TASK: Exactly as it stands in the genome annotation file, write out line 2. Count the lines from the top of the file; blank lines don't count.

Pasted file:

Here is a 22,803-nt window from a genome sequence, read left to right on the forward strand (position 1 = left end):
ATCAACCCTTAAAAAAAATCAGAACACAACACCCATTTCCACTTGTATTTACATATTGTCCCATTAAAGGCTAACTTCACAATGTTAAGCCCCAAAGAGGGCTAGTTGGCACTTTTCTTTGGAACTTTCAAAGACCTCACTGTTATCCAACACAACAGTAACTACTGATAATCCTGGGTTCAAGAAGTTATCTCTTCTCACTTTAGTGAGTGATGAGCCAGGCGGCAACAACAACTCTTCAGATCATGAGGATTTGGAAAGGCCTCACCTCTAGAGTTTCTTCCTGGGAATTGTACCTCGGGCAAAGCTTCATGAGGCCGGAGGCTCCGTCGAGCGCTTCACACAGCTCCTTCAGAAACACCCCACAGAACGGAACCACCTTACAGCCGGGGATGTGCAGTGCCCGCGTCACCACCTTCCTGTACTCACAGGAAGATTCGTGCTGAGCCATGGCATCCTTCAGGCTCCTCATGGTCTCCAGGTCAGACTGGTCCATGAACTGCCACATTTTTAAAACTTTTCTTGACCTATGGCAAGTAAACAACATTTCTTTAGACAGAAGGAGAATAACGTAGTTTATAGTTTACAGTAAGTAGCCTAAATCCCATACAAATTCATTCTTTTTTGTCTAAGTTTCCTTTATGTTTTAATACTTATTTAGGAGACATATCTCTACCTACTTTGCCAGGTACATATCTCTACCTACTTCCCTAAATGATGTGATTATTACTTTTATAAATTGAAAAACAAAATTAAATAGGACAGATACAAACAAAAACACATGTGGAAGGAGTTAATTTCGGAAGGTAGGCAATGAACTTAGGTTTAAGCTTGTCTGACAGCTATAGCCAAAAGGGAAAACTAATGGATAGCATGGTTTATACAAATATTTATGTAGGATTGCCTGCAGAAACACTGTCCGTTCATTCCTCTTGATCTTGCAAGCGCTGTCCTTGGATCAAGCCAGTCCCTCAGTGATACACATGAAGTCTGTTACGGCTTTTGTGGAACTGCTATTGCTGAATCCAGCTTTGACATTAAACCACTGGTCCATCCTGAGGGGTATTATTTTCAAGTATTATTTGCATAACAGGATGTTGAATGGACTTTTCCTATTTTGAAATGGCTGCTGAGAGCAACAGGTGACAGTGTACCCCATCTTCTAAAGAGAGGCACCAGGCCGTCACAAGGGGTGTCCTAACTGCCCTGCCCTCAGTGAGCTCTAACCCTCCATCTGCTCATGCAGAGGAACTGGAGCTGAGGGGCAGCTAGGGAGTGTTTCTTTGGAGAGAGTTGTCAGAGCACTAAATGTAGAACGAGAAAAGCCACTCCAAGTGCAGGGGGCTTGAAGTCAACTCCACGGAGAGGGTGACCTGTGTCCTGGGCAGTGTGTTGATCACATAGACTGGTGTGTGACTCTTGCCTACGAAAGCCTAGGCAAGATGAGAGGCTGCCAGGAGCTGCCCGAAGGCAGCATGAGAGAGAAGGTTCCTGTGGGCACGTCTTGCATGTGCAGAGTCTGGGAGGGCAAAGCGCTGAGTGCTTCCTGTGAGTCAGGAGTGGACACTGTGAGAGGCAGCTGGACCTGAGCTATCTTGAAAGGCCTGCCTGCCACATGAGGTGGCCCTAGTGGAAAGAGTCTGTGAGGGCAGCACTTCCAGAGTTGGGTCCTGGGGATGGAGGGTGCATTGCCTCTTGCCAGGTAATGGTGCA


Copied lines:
ATCAACCCTTAAAAAAAATCAGAACACAACACCCATTTCCACTTGTATTTACATATTGTCCCATTAAAGGCTAACTTCACAATGTTAAGCCCCAAAGAGGGCTAGTTGGCACTTTTCTTTGGAACTTTCAAAGACCTCACTGTTATCCAACACAACAGTAACTACTGATAATCCTGGGTTCAAGAAGTTATCTCTTCTCACTTTAGTGAGTGATGAGCCAGGCGGCAACAACAACTCTTCAGATCATGAGGATTTGGAAAGGCCTCACCTCTAGAGTTTCTTCCTGGGAATTGTACCTCGGGCAAAGCTTCATGAGGCCGGAGGCTCCGTCGAGCGCTTCACACAGCTCCTTCAGAAACACCCCACAGAACGGAACCACCTTACAGCCGGGGATGTGCAGTGCCCGCGTCACCACCTTCCTGTACTCACAGGAAGATTCGTGCTGAGCCATGGCATCCTTCAGGCTCCTCATGGTCTCCAGGTCAGACTGGTCCATGAACTGCCACATTTTTAAAACTTTTCTTGACCTATGGCAAGTAAACAACATTTCTTTAGACAGAAGGAGAATAACGTAGTTTATAGTTTACAGTAAGTAGCCTAAATCCCATACAAATTCATTCTTTTTTGTCTAAGTTTCCTTTATGTTTTAATACTTATTTAGGAGACATATCTCTACCTACTTTGCCAGGTACATATCTCTACCTACTTCCCTAAATGATGTGATTATTACTTTTATAAATTGAAAAACAAAATTAAATAGGACAGATACAAACAAAAACACATGTGGAAGGAGTTAATTTCGGAAGGTAGGCAATGAACTTAGGTTTAAGCTTGTCTGACAGCTATAGCCAAAAGGGAAAACTAATGGATAGCATGGTTTATACAAATATTTATGTAGGATTGCCTGCAGAAACACTGTCCGTTCATTCCTCTTGATCTTGCAAGCGCTGTCCTTGGATCAAGCCAGTCCCTCAGTGATACACATGAAGTCTGTTACGGCTTTTGTGGAACTGCTATTGCTGAATCCAGCTTTGACATTAAACCACTGGTCCATCCTGAGGGGTATTATTTTCAAGTATTATTTGCATAACAGGATGTTGAATGGACTTTTCCTATTTTGAAATGGCTGCTGAGAGCAACAGGTGACAGTGTACCCCATCTTCTAAAGAGAGGCACCAGGCCGTCACAAGGGGTGTCCTAACTGCCCTGCCCTCAGTGAGCTCTAACCCTCCATCTGCTCATGCAGAGGAACTGGAGCTGAGGGGCAGCTAGGGAGTGTTTCTTTGGAGAGAGTTGTCAGAGCACTAAATGTAGAACGAGAAAAGCCACTCCAAGTGCAGGGGGCTTGAAGTCAACTCCACGGAGAGGGTGACCTGTGTCCTGGGCAGTGTGTTGATCACATAGACTGGTGTGTGACTCTTGCCTACGAAAGCCTAGGCAAGATGAGAGGCTGCCAGGAGCTGCCCGAAGGCAGCATGAGAGAGAAGGTTCCTGTGGGCACGTCTTGCATGTGCAGAGTCTGGGAGGGCAAAGCGCTGAGTGCTTCCTGTGAGTCAGGAGTGGACACTGTGAGAGGCAGCTGGACCTGAGCTATCTTGAAAGGCCTGCCTGCCACATGAGGTGGCCCTAGTGGAAAGAGTCTGTGAGGGCAGCACTTCCAGAGTTGGGTCCTGGGGATGGAGGGTGCATTGCCTCTTGCCAGGTAATGGTGCA